Our presentations at the DOD conference will include research done with Professors Deniz Besik and Pritha Dutta on food supply chains and disruptions in the pandemic; on convalescent plasma, based on a paper with Professor Pritha Dutta, recently published in Operations Research Forum, and on refugee migration networks - work done with Professors Patrizia Daniele and Ladimer S. Nagurney and based on a paper published in the Journal of Global Optimization. Mojtaba will also present our paper in IJPE presented at EURO 2021. I am looking forward to many interesting discussions and idea generation!




Looking forward to "seeing" many wonderful colleagues at these exciting conferences!

Monday, June 21, 2021

So Honored to Receive the Harold Larnder Prize from CORS (Canadian Operational Research Society)

It has been a whirlwind past two weeks, beginning with the CORS 2021 Conference, which was virtual because of the pandemic, and at which I was honored with the official receipt of the Harold Larnder Prize in a lovely award ceremony. Many thanks to the co-organizers of the conference, Professors Fatma Gzara and Timothy Chan, for the very special introduction and also thanks to the CORS President, Professor Michael Pavlin!


And, the Prize certificate arrived, just in time from Canada, so that I could share it virtually with those at the ceremony.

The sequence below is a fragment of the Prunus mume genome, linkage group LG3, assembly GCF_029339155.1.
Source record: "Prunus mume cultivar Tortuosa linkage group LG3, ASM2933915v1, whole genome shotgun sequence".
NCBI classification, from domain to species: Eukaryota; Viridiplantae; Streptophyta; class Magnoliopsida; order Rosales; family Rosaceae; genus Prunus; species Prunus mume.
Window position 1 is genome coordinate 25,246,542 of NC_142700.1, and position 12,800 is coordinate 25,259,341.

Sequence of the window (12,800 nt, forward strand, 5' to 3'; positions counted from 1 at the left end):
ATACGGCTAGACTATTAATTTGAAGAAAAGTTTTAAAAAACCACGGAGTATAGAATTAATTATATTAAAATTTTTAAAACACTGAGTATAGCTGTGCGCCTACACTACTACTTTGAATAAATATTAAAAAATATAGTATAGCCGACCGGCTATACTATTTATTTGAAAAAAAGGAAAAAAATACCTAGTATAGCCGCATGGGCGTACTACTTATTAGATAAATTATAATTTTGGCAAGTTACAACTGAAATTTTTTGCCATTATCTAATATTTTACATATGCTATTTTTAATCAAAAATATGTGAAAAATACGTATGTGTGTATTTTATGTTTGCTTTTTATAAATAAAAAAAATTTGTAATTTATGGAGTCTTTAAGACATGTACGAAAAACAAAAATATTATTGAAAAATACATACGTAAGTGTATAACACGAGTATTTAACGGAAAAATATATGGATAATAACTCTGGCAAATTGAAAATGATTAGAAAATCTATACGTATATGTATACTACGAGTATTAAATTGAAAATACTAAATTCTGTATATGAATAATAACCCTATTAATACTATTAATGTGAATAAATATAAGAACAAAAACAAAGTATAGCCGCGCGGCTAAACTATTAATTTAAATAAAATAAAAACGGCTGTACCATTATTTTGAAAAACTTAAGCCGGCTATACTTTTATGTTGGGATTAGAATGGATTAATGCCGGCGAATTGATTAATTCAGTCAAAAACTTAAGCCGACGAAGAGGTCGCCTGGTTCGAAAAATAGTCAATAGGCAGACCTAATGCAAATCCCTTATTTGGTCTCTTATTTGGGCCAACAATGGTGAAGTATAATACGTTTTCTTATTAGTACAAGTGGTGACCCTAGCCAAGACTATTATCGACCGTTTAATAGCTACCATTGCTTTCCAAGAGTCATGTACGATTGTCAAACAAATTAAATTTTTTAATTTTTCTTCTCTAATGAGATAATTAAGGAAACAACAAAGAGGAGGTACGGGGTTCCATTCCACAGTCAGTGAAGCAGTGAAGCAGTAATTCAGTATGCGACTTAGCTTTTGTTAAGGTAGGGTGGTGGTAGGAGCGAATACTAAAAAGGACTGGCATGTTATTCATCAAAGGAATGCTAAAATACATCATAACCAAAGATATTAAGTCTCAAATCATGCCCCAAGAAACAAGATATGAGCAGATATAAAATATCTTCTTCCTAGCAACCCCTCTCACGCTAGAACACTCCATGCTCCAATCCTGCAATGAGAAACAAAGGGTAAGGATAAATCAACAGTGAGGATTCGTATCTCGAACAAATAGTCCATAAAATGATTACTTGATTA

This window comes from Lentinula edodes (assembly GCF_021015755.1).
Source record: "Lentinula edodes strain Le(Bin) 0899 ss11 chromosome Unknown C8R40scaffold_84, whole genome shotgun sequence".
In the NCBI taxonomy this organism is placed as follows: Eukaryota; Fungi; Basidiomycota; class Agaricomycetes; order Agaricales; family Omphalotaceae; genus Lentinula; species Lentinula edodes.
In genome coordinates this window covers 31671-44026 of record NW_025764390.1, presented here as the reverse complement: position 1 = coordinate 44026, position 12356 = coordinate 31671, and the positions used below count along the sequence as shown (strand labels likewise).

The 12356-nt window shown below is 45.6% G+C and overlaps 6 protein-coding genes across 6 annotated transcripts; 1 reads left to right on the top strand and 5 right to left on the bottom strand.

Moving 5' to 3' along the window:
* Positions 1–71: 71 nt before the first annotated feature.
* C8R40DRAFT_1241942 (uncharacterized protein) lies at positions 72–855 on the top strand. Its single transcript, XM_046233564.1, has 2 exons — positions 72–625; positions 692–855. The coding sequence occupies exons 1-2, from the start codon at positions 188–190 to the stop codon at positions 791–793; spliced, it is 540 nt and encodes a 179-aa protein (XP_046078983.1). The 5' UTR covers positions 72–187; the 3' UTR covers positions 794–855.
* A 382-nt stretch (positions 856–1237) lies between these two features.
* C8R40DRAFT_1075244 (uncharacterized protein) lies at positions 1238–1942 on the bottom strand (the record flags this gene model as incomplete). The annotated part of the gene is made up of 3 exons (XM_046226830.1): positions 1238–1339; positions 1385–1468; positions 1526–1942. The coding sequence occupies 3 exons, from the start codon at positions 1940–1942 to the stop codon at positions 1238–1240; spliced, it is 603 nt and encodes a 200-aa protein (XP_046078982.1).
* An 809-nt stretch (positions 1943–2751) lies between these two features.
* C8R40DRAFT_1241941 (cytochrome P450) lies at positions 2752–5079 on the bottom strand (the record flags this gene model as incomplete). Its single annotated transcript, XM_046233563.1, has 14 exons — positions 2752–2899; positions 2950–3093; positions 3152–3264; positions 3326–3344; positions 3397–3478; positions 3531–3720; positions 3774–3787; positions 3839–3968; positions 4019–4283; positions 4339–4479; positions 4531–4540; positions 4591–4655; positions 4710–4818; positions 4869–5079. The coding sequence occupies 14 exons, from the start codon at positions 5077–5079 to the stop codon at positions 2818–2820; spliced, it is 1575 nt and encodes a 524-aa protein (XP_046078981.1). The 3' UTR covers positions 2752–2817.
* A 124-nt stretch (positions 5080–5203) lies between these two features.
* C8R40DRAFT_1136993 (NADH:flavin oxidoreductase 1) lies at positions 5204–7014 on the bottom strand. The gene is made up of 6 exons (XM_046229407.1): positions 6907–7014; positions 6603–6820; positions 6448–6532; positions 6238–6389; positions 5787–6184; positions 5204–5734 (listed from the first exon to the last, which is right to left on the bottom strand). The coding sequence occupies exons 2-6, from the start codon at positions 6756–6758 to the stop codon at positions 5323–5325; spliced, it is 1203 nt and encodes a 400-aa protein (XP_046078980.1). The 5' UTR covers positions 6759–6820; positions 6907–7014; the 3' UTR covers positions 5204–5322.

The first time that the award was given was back in 1986. The full list of recipients is here and we created a collage of previous recipients, posted below.

I am only the second female recipient of this prize and now the only living one, since, sadly, Ailsa Land passed away on May 16, 2021, at the age of 93.  Quite remarkably, we honored her receipt of the Beale Medal (first female recipient of that award) with a panel on February 25, 2021, and both she and her husband were able to be virtually present. I provide a link to the video of the panel at which I had the honor of speaking and some additional information in a previous blogpost.

As part of the Harold Larnder Prize, I delivered the opening keynote talk, "Novel Supply Chain Network Models Inspired by the COVID-19 Pandemic: From Optimization to Game Theory," at the conference. I have made my slide deck available for viewing and downloading. 


A recording of my Harold Larnder Prize keynote  can be viewed here.

Some background on Harold Larnder, which I highlighted in my keynote:


The framed prize certificate now hands in my office for inspiration. Many thanks to the Canadian Operational Research Society for this great honor! Our great discipline of Operations Research was instrumental in WWII, and its rigorous methodologies and scope of applications have benefited businesses, governments, numerous organizations, including nonprofits, and societies. And, now, its creative minds and powerful tools are helping in the battles in the pandemic.